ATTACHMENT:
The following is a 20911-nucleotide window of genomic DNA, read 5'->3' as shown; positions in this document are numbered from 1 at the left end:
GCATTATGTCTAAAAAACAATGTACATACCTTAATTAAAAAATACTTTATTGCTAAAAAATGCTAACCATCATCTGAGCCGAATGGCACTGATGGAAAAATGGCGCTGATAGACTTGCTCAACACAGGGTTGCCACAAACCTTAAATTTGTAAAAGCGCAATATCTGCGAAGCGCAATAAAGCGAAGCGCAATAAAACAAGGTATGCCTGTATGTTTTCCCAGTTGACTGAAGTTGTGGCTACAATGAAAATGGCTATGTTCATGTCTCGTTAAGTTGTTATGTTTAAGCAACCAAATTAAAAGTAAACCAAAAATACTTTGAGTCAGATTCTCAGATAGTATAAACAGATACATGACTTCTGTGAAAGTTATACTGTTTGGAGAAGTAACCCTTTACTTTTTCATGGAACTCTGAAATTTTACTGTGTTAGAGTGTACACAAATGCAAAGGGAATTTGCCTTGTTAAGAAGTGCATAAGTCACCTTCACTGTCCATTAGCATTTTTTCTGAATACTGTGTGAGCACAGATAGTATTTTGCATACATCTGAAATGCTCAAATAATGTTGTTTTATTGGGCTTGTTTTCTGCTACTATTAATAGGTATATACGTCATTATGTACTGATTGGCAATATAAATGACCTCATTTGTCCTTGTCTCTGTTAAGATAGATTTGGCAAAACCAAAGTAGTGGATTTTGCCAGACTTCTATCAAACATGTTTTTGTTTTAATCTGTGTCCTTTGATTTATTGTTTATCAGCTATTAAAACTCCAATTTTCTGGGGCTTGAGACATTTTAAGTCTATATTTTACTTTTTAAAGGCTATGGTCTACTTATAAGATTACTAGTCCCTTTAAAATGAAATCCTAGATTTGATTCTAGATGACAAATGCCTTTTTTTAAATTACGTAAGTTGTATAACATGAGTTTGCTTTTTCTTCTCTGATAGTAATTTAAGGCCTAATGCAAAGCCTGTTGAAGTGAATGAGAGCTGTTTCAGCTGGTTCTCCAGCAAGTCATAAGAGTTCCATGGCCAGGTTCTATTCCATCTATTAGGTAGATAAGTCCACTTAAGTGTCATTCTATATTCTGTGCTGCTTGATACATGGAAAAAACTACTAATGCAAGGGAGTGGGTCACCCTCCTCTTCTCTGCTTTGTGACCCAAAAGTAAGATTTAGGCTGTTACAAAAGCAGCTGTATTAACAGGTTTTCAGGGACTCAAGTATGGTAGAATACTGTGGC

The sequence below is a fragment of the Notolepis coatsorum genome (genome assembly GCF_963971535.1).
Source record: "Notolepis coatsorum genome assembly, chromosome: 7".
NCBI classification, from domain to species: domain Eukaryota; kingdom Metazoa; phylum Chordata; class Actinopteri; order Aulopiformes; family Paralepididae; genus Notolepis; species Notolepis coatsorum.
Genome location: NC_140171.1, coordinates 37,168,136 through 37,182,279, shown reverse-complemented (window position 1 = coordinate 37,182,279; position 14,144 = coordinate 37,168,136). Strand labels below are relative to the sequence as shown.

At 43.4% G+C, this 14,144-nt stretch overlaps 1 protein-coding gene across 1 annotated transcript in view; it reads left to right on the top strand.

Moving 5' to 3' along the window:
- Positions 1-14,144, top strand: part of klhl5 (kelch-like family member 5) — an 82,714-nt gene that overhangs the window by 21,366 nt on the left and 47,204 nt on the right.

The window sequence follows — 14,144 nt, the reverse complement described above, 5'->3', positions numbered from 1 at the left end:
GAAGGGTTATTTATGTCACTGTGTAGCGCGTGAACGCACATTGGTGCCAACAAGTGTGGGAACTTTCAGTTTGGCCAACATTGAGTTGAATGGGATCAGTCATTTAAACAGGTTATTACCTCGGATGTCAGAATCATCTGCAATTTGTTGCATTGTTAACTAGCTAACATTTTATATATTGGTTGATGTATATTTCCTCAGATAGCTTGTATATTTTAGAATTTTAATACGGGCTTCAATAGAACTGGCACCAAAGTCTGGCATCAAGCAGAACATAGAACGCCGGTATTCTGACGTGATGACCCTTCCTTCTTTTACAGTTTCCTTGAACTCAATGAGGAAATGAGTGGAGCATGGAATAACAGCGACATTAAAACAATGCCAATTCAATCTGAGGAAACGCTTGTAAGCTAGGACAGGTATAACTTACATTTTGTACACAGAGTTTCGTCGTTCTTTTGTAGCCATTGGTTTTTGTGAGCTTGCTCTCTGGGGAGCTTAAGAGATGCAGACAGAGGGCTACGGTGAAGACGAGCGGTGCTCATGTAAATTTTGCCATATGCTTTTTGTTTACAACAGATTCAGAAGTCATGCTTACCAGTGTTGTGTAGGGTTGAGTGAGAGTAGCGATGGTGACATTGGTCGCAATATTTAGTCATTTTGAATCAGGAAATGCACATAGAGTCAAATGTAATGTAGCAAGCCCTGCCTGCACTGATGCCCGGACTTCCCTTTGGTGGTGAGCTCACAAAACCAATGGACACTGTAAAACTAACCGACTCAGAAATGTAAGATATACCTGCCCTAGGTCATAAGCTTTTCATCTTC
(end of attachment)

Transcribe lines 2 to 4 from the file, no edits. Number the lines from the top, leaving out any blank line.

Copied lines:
GCATTATGTCTAAAAAACAATGTACATACCTTAATTAAAAAATACTTTATTGCTAAAAAATGCTAACCATCATCTGAGCCGAATGGCACTGATGGAAAAATGGCGCTGATAGACTTGCTCAACACAGGGTTGCCACAAACCTTAAATTTGTAAAAGCGCAATATCTGCGAAGCGCAATAAAGCGAAGCGCAATAAAACAAGGTATGCCTGTATGTTTTCCCAGTTGACTGAAGTTGTGGCTACAATGAAAATGGCTATGTTCATGTCTCGTTAAGTTGTTATGTTTAAGCAACCAAATTAAAAGTAAACCAAAAATACTTTGAGTCAGATTCTCAGATAGTATAAACAGATACATGACTTCTGTGAAAGTTATACTGTTTGGAGAAGTAACCCTTTACTTTTTCATGGAACTCTGAAATTTTACTGTGTTAGAGTGTACACAAATGCAAAGGGAATTTGCCTTGTTAAGAAGTGCATAAGTCACCTTCACTGTCCATTAGCATTTTTTCTGAATACTGTGTGAGCACAGATAGTATTTTGCATACATCTGAAATGCTCAAATAATGTTGTTTTATTGGGCTTGTTTTCTGCTACTATTAATAGGTATATACGTCATTATGTACTGATTGGCAATATAAATGACCTCATTTGTCCTTGTCTCTGTTAAGATAGATTTGGCAAAACCAAAGTAGTGGATTTTGCCAGACTTCTATCAAACATGTTTTTGTTTTAATCTGTGTCCTTTGATTTATTGTTTATCAGCTATTAAAACTCCAATTTTCTGGGGCTTGAGACATTTTAAGTCTATATTTTACTTTTTAAAGGCTATGGTCTACTTATAAGATTACTAGTCCCTTTAAAATGAAATCCTAGATTTGATTCTAGATGACAAATGCCTTTTTTTAAATTACGTAAGTTGTATAACATGAGTTTGCTTTTTCTTCTCTGATAGTAATTTAAGGCCTAATGCAAAGCCTGTTGAAGTGAATGAGAGCTGTTTCAGCTGGTTCTCCAGCAAGTCATAAGAGTTCCATGGCCAGGTTCTATTCCATCTATTAGGTAGATAAGTCCACTTAAGTGTCATTCTATATTCTGTGCTGCTTGATACATGGAAAAAACTACTAATGCAAGGGAGTGGGTCACCCTCCTCTTCTCTGCTTTGTGACCCAAAAGTAAGATTTAGGCTGTTACAAAAGCAGCTGTATTAACAGGTTTTCAGGGACTCAAGTATGGTAGAATACTGTGGC

The sequence below is a fragment of the Notolepis coatsorum genome (genome assembly GCF_963971535.1).
Source record: "Notolepis coatsorum genome assembly, chromosome: 7".